It was a horrific scene: a once thriving city reduced to a wasteland; those who hadn’t been seared to death in the terrible blast were slowly dying from radiation poisoning. In the aftermath of the atomic bomb, Hiroshima was considered no place for anyone, let alone an Australian woman. It was 1946 and Dorothy Drain was breaking new ground on many fronts as a reporter for The Australian Women’s Weekly – as a woman in a warzone, but also as a social influencer, directing women’s discourse from “needles and napkins” as she once remarked in an interview, to the human stories behind major world events.
As one of Australia’s first female war correspondents, Dorothy went on to cover Malaya, Korea and Vietnam for the magazine, delivering with fierce grit and determination what she knew women wanted – ‘real’ news, told with insight and compassion. “Dorothy believed, and I think with great cause, that Australian women got their news from the Weekly,” her nephew, Kenneth Hayne, would later marvel. “And not just fashion and recipes, but the real intellectual grit in it was the news. And she thought that was terribly important to the readership.”
LIFE IN FOCUS
Born in 1909, Dorothy grew up in Mount Morgan, Queensland, as the eldest of three daughters. During her schooling she was misdiagnosed with an eye condition and was instructed not to read for two years, yet even this didn’t prevent her from becoming a formidable wordsmith. “Dorothy was always destined to be a journalist, she had what was referred to as ‘ink in her veins’,” comments historian Dr Jeannine Baker. “When she was in high school she contributed regularly to the school newspaper and won a state-wide essay competition.”
After graduating, Dorothy began her career in the public service in a clerical position that left her underwhelmed. As a woman in the 1930s, “you could be a nurse or a teacher or you could work in an office. I wanted to do something that I regarded as dramatic and exciting and since I couldn’t see how to be an actress … newspaper work seemed to me exciting,” Dorothy remarked in a later interview.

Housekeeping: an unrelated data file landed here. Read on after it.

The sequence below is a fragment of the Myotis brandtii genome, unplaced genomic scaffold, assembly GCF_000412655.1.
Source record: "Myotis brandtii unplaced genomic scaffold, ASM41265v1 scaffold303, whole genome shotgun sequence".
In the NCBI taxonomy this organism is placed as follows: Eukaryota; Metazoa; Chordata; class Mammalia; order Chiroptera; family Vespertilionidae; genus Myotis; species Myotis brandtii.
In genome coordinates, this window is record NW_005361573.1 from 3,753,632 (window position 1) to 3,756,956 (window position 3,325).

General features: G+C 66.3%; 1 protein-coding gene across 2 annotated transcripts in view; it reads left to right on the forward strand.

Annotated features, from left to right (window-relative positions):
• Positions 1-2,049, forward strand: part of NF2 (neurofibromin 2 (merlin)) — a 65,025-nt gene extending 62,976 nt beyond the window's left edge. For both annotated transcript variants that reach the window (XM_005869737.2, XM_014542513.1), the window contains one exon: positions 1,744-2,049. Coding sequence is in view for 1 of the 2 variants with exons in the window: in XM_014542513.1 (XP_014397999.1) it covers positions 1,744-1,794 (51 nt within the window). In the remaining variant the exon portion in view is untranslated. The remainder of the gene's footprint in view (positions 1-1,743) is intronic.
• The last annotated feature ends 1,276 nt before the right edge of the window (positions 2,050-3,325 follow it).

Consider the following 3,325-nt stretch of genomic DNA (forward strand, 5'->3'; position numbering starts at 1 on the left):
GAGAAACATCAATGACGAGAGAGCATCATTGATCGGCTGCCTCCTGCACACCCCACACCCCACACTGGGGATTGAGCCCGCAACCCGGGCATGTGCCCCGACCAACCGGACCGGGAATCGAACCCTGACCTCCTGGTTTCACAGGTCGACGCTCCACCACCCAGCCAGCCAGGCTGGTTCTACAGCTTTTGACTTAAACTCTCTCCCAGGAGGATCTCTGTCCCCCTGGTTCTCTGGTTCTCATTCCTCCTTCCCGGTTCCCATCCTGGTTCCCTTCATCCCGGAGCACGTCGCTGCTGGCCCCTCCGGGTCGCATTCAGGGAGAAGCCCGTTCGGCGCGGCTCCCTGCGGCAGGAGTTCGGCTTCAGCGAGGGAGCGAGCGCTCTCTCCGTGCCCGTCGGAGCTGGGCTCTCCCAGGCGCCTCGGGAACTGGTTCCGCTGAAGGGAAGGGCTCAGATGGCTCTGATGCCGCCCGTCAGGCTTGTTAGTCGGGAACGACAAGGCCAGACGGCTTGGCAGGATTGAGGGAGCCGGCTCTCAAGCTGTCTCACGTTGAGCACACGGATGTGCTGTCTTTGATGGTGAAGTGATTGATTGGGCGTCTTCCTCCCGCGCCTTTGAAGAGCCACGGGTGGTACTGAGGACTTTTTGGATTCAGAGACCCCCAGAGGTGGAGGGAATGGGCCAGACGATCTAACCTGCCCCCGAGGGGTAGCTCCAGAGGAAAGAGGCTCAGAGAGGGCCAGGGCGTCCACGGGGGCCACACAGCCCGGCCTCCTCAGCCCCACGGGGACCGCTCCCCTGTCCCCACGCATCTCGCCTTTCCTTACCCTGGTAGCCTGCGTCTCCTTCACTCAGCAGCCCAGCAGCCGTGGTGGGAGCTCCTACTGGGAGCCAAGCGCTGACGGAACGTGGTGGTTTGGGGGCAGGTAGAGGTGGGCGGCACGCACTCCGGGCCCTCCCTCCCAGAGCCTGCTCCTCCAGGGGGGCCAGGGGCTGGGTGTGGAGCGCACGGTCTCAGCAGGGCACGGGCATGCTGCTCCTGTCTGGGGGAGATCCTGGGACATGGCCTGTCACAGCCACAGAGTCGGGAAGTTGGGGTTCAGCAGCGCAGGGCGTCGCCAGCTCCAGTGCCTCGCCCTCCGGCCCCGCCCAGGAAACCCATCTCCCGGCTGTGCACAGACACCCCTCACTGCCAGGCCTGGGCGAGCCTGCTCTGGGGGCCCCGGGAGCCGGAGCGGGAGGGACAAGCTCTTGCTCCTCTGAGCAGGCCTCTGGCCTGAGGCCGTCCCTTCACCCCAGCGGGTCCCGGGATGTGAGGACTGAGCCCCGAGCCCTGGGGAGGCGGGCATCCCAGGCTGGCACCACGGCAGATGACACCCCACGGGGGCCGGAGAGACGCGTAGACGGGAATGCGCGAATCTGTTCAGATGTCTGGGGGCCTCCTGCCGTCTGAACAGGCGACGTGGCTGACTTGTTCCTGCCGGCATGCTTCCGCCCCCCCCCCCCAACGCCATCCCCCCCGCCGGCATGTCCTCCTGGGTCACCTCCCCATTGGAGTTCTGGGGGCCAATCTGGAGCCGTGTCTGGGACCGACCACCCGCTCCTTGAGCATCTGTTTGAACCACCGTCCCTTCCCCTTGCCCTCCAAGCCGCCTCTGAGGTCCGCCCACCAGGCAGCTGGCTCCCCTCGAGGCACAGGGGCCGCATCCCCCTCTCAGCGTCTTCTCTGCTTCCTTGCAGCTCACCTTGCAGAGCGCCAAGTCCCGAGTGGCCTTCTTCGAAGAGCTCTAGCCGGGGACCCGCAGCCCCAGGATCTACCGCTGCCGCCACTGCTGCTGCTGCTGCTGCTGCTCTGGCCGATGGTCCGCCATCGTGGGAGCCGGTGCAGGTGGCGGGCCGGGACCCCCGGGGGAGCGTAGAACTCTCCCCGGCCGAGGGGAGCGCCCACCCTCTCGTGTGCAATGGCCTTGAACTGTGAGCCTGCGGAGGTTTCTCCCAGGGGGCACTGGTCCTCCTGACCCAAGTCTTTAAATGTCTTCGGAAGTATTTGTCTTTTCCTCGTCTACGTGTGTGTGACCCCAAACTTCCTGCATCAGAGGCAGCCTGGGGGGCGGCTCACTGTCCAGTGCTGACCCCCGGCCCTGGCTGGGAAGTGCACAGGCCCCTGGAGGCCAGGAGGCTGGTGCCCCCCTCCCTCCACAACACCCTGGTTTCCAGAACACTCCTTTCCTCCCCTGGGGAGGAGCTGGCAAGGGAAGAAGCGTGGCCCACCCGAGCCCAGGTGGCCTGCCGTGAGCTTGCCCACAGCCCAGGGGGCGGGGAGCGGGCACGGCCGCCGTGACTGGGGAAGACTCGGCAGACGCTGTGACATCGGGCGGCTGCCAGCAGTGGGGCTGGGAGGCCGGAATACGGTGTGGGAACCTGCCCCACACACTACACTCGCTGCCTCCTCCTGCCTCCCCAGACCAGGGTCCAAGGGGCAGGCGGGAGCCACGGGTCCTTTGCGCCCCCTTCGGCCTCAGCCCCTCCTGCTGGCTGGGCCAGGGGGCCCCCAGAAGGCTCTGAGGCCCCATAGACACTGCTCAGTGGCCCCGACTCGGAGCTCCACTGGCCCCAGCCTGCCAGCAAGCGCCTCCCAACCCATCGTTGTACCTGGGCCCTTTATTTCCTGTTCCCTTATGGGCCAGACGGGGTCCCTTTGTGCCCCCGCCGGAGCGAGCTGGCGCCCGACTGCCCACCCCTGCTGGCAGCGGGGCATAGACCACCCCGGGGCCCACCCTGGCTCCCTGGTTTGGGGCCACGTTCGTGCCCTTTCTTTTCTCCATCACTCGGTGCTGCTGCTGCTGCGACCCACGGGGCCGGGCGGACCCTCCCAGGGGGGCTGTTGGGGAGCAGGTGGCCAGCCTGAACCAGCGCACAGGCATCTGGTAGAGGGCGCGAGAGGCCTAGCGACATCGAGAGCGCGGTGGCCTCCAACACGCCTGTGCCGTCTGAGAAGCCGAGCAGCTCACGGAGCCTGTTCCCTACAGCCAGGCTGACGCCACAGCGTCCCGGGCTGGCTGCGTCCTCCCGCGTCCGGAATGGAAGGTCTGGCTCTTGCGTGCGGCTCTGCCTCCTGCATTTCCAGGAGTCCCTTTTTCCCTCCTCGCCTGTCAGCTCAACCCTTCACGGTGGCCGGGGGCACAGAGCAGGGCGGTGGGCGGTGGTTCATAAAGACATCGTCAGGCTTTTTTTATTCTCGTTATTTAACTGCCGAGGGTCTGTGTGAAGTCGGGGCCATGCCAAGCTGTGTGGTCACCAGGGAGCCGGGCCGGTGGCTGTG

AN EXTRAORDINARY CAREER
The quest for an interesting life led Dorothy to embark on a rare career move for a woman: journalism. “The 1933 census shows that only about 10% of journalists were women,” says Dr Baker. Even then, they were mostly restricted to writing for the social pages. A move to The Australian Women’s Weekly in 1938 – a title she would remain on for the rest of her career – gave Dorothy an opportunity to cover topics she considered more newsworthy.
Until she retired as editor in 1975, Dorothy expanded the magazine’s coverage of social issues and published articles on ground-breaking topics, such as women’s rights, health and education. Her ‘It Seems to Me’ column was hugely popular for 16 years and offered readers a witty, unique perspective on current affairs. “She showed women that you could have a successful career in journalism and you could get to the top.” says Dr Baker.
Despite her impressive achievements Dorothy remained humble and committed to her work. “I have always regarded The Weekly as my baby,” she once said. “I have nursed it, I have spanked it, I have dressed it up and sent it out into the world. And now, after all these years, I am still as proud of it as ever.”
Dorothy passed away on May 31, 1996, after suffering a heart attack. After a distinguished career as one of Australia’s most important journalists and publishers who strived to inspire and empower women, her legacy lives on through the continued success of The Australian Women’s Weekly today.
The Australian Women’s Weekly: 90 Years of an Australian Icon exhibition
The Australian Women’s Weekly: 90 Years of an Australian Icon opens on Sat 27 May and closes on Sat 27 August at Bendigo Art Gallery, 42 View Street, Bendigo VIC. The exhibition celebrates the contributions of some of the influential and trailblazing women who have made the Weekly a magazine for women, by women. On display will be Dorothy’s scrapbooks, writing and photos amongst other memorabilia from her time as an editor and war correspondent for The Weekly. The exhibition will also feature photos from past editors and staff including Ita Buttrose and Alice Jackson and five stunning pieces of contemporary Australian fashion design which have graced recent covers, worn by an inspiring range of notable Australian women, including an Aurelio Costarella gown worn by Crown Princess Mary of Denmark amongst others.
27 May – 27 August, 2023.
10am – 5pm daily
Bendigo Art Gallery, 42 View Street Bendigo VIC